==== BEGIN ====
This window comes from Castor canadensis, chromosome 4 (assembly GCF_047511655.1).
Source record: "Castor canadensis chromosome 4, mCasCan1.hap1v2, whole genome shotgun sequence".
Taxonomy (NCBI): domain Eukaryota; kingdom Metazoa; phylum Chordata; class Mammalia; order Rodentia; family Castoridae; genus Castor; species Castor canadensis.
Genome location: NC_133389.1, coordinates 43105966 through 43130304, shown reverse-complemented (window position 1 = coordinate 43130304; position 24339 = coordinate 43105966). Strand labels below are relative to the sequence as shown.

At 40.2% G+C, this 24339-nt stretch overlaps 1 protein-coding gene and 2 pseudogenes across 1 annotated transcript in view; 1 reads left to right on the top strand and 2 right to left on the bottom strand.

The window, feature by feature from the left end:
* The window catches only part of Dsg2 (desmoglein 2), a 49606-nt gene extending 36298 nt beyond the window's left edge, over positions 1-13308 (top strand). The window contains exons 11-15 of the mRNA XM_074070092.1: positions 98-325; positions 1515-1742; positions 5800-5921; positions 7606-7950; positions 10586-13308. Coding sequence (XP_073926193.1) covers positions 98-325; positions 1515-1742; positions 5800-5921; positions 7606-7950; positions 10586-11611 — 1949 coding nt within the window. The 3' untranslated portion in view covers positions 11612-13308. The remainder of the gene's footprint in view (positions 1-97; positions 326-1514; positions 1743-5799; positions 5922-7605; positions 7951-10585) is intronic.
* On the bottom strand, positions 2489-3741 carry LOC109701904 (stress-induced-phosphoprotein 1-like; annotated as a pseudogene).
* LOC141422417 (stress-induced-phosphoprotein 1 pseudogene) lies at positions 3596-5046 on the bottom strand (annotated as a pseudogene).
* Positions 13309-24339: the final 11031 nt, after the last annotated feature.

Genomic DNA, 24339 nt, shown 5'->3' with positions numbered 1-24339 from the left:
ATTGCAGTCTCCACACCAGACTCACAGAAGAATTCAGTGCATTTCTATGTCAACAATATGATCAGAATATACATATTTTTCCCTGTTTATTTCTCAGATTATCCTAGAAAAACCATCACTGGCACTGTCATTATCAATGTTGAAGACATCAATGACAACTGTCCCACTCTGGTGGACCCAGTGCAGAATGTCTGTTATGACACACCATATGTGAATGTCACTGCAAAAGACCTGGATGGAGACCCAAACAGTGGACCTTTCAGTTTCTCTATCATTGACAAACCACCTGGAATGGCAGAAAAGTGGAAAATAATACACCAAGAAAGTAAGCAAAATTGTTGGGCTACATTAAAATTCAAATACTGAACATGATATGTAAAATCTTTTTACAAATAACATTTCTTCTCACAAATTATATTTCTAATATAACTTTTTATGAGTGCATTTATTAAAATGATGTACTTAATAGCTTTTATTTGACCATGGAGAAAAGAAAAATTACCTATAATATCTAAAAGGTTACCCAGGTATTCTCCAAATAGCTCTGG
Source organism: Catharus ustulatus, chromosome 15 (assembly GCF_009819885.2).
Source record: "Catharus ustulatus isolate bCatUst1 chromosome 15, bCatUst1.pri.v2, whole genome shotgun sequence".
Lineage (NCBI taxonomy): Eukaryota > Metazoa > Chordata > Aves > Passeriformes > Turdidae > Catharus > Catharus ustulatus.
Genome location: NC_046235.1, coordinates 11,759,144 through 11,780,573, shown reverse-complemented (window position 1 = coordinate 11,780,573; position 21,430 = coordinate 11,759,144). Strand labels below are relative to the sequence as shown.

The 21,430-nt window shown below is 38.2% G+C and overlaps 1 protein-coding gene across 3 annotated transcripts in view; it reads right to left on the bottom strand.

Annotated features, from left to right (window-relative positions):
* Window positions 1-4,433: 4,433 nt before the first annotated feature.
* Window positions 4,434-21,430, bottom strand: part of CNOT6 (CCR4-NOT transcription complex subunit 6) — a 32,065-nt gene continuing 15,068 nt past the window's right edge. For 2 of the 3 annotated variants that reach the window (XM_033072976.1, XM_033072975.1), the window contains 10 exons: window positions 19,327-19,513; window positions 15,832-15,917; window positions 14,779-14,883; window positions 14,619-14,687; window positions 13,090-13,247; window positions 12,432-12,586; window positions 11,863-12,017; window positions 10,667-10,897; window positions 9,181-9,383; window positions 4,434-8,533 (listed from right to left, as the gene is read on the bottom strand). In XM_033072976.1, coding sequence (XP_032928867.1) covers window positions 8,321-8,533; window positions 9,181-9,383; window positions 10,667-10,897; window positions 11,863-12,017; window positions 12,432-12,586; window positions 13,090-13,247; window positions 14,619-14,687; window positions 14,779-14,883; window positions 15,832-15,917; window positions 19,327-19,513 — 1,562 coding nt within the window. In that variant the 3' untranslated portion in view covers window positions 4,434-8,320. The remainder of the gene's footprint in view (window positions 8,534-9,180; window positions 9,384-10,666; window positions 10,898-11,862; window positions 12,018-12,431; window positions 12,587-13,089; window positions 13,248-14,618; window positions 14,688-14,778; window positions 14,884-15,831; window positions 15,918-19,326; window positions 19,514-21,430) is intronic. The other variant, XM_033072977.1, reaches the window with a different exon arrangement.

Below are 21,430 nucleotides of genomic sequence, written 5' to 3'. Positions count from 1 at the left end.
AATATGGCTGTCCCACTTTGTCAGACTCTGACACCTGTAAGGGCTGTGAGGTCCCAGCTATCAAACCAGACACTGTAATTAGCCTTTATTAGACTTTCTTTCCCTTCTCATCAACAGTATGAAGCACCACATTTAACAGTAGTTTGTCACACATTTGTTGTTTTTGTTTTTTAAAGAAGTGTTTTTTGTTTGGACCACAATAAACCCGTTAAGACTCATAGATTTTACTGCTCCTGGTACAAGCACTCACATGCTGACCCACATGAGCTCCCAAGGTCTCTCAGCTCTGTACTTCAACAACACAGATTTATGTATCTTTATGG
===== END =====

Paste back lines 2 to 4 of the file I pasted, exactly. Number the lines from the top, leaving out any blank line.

Source record: "Castor canadensis chromosome 4, mCasCan1.hap1v2, whole genome shotgun sequence".
Taxonomy (NCBI): domain Eukaryota; kingdom Metazoa; phylum Chordata; class Mammalia; order Rodentia; family Castoridae; genus Castor; species Castor canadensis.
Genome location: NC_133389.1, coordinates 43105966 through 43130304, shown reverse-complemented (window position 1 = coordinate 43130304; position 24339 = coordinate 43105966). Strand labels below are relative to the sequence as shown.